Cleveland almost immediately called TR in for a meeting to talk about other things that might be of interest, particularly civil service reform, and they formed this amazing alliance. The prologue of the book, as a matter of fact, is called The Big One and the Dude. The Big One was the nickname for Grover Cleveland, and The Dude was the nickname applied to a young Theodore Roosevelt when he landed in Albany.
LAMB: When Grover Cleveland landed in Washington, first time he'd ever been here?
Mr. JEFFERS: Yeah, he'd never been here.
LAMB: Elected president of the United States, never been in this state.
Mr. JEFFERS: Never been here. Longest train ride he ever took, and he'd only been to New York--well, he'd been to New York City when he was a young man. He worked for a year with his brother at an institution for the blind. But he was not a well-traveled man.
LAMB: What was his relationship to his vice presidents?
Mr. JEFFERS: First one was Thomas Hendricks, who died in office soon in the first year.
LAMB: 1885.
Mr. JEFFERS: Right. So in his first term, he didn't have a vice president, and then when he ran for re-election, his vice president was Allen Thurman. Since they lost, he never became vice president. And the second time was Adlai Stevenson.
LAMB: Was it his idea?
Mr. JEFFERS: No. Stevenson was--the vice president was chosen by the convention. The president then did not pick his running mate; the convention did. And, in fact, Stevenson was, like, the polar opposite on almost every policy that Cleveland was for, but Cleveland gave his OK. So Adlai Stevenson became vice president. And he was--what?--the grandfather of--or the great-grandfather, I forget which, of the Adlai Stevenson that ran against Eisenhower twice.
LAMB: Now...
Mr. JEFFERS: But the vice president was then--you know, had no input, no power, no influence.
LAMB: Did he campaign?
Mr. JEFFERS: No. The tradition then was pretty much that presidential candidates stayed home. They might make a speech now and then and grant interviews, but most of the campaigning was done by surrogates, and Grover made very few campaign speeches. He made some, but there was no whistle-stopping or anything like that. That came in later.
LAMB: When 1896 rolled around, why didn't he run again?
Mr. JEFFERS: In '96?
LAMB: 1896.
Mr. JEFFERS: Oh, he was burnt out. He was basically fed up with being president. He thought he was the most unpopular man in the country because of the Cleveland depression. And he thought, `Two terms is it for a president.'
LAMB: Where is this photo from?
Mr. JEFFERS: That's Cleveland's family. I think that was taken at their home in Princeton, New Jersey, after he left office, after his second term.
LAMB: What'd he do in Princeton?
Mr. JEFFERS: At first, he just retired, and then he was made a trustee of Princeton University and was quite popular.
LAMB: So when he's out and he's at Princeton, he's how old?
Mr. JEFFERS: He would have been in his mid-60s...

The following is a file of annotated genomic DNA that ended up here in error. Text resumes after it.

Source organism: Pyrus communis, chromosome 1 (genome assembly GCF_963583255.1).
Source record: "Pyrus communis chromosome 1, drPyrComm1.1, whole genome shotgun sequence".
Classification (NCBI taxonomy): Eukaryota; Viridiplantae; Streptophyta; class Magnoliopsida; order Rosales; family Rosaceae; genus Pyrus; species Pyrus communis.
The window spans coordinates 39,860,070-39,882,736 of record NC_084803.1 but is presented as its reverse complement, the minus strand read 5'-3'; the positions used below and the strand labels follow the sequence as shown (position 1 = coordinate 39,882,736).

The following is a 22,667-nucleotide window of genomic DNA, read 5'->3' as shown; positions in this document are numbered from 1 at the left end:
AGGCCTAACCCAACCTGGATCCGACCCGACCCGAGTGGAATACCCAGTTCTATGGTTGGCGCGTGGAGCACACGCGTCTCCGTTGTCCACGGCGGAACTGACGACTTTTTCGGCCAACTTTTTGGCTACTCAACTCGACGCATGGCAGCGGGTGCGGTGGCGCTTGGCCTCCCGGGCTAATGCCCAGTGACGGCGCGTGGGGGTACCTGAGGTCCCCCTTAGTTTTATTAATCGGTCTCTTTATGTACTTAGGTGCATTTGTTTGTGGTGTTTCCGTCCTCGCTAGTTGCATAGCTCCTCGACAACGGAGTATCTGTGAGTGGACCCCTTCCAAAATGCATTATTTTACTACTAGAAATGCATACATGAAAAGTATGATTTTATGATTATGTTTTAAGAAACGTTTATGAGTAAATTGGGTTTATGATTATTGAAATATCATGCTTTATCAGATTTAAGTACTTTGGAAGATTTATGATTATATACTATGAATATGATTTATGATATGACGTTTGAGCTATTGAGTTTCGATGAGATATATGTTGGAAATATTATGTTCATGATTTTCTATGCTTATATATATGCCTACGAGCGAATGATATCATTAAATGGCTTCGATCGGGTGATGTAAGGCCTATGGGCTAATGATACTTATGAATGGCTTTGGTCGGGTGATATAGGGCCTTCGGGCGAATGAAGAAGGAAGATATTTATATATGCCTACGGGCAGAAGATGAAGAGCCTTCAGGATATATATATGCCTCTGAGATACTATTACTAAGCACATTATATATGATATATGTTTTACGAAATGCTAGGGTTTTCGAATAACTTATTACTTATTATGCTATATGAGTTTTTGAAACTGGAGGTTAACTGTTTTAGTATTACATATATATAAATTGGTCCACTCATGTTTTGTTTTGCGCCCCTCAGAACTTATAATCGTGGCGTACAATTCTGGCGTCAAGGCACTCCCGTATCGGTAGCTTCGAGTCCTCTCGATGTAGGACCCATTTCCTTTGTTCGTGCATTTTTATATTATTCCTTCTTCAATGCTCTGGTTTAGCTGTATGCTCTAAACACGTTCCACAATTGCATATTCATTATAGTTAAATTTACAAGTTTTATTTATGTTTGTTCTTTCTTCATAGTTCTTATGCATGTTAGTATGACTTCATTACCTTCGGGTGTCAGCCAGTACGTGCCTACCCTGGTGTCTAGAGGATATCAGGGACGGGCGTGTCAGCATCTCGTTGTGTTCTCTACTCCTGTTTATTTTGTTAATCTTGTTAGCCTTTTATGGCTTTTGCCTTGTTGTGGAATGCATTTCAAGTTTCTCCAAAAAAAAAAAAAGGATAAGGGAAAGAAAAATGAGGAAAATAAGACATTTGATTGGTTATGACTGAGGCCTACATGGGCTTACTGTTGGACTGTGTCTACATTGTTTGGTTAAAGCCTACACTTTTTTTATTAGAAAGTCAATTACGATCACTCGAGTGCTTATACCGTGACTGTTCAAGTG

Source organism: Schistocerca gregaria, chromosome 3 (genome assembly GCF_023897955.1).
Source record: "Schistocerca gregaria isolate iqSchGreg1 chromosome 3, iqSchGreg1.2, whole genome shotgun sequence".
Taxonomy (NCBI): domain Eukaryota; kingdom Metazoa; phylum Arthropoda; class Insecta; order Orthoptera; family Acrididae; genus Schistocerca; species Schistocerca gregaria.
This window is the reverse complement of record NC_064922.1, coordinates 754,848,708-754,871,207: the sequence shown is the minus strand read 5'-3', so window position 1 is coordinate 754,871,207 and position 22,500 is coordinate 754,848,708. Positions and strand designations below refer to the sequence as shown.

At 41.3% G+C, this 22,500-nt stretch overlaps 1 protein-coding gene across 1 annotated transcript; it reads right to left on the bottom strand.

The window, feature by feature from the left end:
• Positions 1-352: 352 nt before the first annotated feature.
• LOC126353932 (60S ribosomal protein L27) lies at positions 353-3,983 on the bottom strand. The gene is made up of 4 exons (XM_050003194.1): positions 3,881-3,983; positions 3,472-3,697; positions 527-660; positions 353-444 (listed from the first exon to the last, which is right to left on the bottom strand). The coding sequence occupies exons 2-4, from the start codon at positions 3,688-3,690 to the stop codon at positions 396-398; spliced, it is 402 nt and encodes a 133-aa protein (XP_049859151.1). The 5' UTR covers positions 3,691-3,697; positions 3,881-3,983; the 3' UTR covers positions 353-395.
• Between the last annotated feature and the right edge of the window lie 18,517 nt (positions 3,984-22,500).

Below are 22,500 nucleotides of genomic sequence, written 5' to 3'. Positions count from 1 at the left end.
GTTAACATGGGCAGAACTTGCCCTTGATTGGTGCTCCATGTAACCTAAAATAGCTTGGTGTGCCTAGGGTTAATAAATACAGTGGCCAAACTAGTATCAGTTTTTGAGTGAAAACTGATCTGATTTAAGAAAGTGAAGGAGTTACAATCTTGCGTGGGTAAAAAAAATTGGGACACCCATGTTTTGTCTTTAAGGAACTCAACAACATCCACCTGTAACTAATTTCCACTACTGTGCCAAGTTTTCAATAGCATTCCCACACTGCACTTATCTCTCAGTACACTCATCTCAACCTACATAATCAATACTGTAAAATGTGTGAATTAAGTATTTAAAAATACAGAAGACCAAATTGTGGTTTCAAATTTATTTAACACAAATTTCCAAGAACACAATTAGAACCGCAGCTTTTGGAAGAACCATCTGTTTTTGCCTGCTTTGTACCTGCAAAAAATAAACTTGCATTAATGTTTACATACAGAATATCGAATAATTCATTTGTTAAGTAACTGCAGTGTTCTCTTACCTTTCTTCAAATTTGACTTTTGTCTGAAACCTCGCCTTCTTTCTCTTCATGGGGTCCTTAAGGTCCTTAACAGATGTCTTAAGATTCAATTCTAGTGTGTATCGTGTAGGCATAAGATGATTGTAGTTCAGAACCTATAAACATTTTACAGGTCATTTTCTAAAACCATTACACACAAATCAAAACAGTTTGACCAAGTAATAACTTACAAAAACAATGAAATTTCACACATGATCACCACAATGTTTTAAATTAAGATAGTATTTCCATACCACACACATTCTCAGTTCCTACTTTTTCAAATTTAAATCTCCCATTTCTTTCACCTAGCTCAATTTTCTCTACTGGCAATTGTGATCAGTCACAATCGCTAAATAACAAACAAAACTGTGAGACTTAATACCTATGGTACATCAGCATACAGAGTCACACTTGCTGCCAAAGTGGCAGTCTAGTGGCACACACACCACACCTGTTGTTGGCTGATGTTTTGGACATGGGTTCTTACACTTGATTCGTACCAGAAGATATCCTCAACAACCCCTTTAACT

LAMB: And his wife?
Mr. JEFFERS: Thirty-seven. She was 20 or 25 years younger than him. She outlived him a long time, married again.
LAMB: What's the story on his daughter, baby Ruth?
Mr. JEFFERS: Baby Ruth was born between the two terms, born in New York City, and very popular; candy bar named after her, the Baby Ruth candy bar. But when she was 12 years old and when Cleveland was retired, she came down with diphtheria and died.
LAMB: What impact did that have?
Mr. JEFFERS: He was devastated. Some of his letters are very, very touching. He writes about trying very hard to envision Ruth in the arms of her savior in heaven, and all he could think of is--of her is her body in the ground. He ultimately recovered from it, but he didn't live that much beyond her death. He died in 1908.
LAMB: What about the other kids? They make any marks?
Mr. JEFFERS: No, not really. No. Esther's claim to fame is that she's the first child born in the White House.
LAMB: And when did he die?, and what were the circumstances? Where was he? Where is he buried?

Mr. JEFFERS: He died in 198--he was retired, living in Princeton, New Jersey. He'd been, I think, in Atlantic City on--whether he was speaking there on business, I don't remember, but he was ill. And he'd had heart troubles, and he finally died of gastrointestinal problems and kidney disease and a series of heart attacks.
LAMB: What did his wife, Frances, go on to do, and how long did she live?
Mr. JEFFERS: She lived quite a long time. I don't remember the year she died, but it was well into the 20th century.
LAMB: Did she remarry?
Mr. JEFFERS: She remarried, right.
LAMB: And when he was still alive, in retirement, what did people in the country think of him? How popular was he?

Mr. JEFFERS: He thought he was the most reviled and hated president in American history. People kept asking him to write his memoirs, his autobiography, and he would say, `Who would-- read it? No one cares,' until came the Louisiana Purchase Exposition in St. Louis, the St. Louis World's Fair. You know, `Meet me in St. Louis.' He was invited to attend, and he went. And Theodore Roosevelt was president at the time, and Grover thought he would get a smattering of applause due to the--to an ex-president of the United States, more for the office than for him.